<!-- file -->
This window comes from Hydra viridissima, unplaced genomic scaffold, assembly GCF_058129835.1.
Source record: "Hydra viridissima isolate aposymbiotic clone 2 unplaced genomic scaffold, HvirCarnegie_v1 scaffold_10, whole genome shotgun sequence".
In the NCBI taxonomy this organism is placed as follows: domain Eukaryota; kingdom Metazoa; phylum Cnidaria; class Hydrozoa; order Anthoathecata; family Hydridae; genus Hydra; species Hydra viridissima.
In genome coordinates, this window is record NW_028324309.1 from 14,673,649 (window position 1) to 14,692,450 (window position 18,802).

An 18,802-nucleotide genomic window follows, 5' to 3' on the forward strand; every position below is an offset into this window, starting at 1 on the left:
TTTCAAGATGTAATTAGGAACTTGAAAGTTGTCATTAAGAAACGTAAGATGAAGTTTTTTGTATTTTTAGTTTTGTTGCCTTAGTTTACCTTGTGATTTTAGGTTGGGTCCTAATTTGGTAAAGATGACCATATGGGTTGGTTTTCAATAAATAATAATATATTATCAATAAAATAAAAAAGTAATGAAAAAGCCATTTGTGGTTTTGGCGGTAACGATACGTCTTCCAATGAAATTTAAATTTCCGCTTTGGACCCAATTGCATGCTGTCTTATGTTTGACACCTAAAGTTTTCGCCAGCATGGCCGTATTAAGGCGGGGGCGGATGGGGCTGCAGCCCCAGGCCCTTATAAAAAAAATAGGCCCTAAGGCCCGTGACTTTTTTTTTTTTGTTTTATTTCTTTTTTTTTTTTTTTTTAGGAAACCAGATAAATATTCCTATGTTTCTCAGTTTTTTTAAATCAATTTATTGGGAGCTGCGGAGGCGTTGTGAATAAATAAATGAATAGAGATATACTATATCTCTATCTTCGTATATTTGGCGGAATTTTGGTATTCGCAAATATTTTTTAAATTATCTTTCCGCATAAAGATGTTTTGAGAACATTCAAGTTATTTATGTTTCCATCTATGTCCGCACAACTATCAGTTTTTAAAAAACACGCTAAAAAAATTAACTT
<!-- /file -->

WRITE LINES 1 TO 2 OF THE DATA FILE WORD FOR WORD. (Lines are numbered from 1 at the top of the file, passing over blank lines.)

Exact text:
This window comes from Hydra viridissima, unplaced genomic scaffold, assembly GCF_058129835.1.
Source record: "Hydra viridissima isolate aposymbiotic clone 2 unplaced genomic scaffold, HvirCarnegie_v1 scaffold_10, whole genome shotgun sequence".